just wanted to point out that if you were on itulip, you were reading about the coming "reverse conundrum" a full year and a half ago. i wrote about it in oct, 2007:

i know that historically when the economy slows and the fed cuts short rates, long rates have followed. however, i think we are likely to see a "reverse conundrum." you recall that greenspan labelled as "a conundrum" the fact that long rates stayed low even as the fed hiked short rates. my own reading of this is that long rates were held down by the recycling of the trade deficit into treasuries. higher short rates tended to support the dollar. the dollar index slowly declined, but that index is 50% euro, and the dollar held up much better against the yen and yuan, the currencies of the main dollar recyclers. at the same time the yen carry trade remained profitable, and could be made even more profitable by creeping out a bit on yield curve. this latter trade remained profitable as long as longer dated instruments didn't sell off, i.e. as long as the conundrum persisted. so the conundrum had momentum - as long as it persisted, it encouraged a duration carry trade which tended to maintain the conundrum. as u.s. consumption slows, so will imports. this is a double whammy: foreign exporters will not have so many dollars to recycle, as the u.s. market itself becomes less attractive and less worth pursuing via nation state level vendor financing. during the recent credit market scare the yield curve steepened sharply, via short rates dropping. long rates didn't drop, and even rose a bit.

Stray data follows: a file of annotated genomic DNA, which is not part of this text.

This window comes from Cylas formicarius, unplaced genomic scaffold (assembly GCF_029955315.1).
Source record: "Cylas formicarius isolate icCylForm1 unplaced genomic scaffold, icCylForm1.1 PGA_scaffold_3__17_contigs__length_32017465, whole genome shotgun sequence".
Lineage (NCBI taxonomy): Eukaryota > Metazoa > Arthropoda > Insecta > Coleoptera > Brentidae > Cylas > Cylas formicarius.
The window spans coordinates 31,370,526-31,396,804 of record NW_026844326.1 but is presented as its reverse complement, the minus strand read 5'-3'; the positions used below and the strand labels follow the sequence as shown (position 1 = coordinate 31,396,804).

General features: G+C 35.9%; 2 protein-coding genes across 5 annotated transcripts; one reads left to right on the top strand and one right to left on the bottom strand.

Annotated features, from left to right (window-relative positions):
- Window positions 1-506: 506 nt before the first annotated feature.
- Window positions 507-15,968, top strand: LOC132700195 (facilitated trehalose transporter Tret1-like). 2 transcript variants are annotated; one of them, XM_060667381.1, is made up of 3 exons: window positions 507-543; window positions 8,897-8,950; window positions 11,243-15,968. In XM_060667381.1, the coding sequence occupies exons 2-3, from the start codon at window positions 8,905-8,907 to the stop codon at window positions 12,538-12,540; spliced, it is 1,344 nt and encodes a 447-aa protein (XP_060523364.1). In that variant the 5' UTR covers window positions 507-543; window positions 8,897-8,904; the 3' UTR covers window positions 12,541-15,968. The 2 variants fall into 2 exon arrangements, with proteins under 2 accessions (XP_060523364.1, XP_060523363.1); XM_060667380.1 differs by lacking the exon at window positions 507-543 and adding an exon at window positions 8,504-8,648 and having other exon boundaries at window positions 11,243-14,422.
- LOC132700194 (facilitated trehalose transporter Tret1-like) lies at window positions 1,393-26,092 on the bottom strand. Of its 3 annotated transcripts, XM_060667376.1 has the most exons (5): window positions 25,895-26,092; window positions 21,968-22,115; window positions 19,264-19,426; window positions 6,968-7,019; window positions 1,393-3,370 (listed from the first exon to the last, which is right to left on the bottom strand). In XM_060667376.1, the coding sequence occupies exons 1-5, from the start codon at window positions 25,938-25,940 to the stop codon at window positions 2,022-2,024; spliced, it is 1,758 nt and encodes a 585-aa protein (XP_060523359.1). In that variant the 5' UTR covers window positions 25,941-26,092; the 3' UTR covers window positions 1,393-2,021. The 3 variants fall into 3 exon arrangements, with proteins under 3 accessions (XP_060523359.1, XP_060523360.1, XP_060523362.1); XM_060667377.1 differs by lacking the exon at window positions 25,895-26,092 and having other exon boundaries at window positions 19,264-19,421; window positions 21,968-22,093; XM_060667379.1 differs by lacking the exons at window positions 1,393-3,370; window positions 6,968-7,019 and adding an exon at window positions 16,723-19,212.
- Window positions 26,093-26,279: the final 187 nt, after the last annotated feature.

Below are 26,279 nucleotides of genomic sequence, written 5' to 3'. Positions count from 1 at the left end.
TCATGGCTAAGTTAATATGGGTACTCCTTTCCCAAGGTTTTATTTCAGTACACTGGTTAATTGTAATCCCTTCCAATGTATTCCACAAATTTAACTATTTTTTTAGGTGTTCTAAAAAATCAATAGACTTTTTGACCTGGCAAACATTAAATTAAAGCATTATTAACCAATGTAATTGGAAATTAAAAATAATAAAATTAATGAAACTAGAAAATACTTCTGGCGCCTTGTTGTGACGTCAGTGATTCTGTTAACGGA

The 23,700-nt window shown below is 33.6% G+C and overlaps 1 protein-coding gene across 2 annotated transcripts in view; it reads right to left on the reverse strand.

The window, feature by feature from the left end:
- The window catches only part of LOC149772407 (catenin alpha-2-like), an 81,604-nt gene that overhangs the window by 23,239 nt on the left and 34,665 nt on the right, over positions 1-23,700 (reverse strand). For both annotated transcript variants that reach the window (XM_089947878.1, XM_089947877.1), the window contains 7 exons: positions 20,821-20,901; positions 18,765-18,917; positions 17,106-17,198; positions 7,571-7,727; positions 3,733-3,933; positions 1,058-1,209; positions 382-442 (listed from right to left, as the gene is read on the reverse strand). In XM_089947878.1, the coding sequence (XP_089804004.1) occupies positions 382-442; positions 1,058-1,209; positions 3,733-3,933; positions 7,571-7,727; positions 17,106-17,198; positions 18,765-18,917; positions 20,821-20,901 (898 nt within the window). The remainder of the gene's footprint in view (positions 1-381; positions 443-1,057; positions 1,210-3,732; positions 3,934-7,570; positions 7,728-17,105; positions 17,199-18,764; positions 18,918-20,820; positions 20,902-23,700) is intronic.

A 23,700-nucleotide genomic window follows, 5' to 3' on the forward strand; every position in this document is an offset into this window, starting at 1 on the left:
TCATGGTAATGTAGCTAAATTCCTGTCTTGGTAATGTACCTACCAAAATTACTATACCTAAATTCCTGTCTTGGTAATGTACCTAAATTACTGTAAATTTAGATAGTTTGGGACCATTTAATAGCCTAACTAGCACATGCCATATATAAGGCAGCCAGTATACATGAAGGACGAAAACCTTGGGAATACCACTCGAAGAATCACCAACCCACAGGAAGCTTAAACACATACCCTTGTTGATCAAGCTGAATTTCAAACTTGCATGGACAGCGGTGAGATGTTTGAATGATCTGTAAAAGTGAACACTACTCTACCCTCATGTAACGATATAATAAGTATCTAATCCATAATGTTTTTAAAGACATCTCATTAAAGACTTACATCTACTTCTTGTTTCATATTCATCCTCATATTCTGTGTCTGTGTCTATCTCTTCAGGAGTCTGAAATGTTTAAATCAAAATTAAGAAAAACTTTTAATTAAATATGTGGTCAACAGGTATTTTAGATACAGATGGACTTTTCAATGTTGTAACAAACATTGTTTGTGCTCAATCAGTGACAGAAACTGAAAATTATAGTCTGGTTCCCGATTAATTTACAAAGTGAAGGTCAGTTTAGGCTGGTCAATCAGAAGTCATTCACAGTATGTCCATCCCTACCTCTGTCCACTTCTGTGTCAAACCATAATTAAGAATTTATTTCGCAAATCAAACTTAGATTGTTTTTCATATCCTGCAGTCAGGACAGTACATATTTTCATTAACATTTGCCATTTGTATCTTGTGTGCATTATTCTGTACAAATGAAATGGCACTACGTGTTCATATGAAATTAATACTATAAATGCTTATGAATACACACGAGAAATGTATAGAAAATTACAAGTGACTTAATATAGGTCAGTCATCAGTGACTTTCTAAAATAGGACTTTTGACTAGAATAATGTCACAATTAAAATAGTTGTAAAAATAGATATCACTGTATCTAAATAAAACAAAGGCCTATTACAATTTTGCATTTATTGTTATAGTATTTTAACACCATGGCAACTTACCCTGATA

so in the "gloom-and-doom scenario," when the fed drops rates to 1.5% on fed funds, what will the dollar do? unless there is a globally coordinated rate drop, the dollar has to drop sharply. of course, the boj can't join the party even if there is such coordination- they can't drop below zero. so there is market turmoil, equities are postulated [by byrne] to drop about 20%, the yen carry trade looks a lot less attractive, and - in this recession scenario - both the boj and pboc have many fewer dollars to recycle. but this is a recession scenario! what happens to the federal deficit? borrowing needs increase even as fewer dollars are need to support a shrinking trade deficit. i think all this adds up to a reverse conundrum: long rates will hold or even rise as the fed drops the fed-funds rate sharply. so if you want to hedge the "gloom-and-doom" scenario, don't do it with long bonds. just hold cash or perhaps hold zeros with a duration no longer than about 5 years.


see also the thread "why such a leak" http://www.itulip.com/forums/showthread.php?t=10192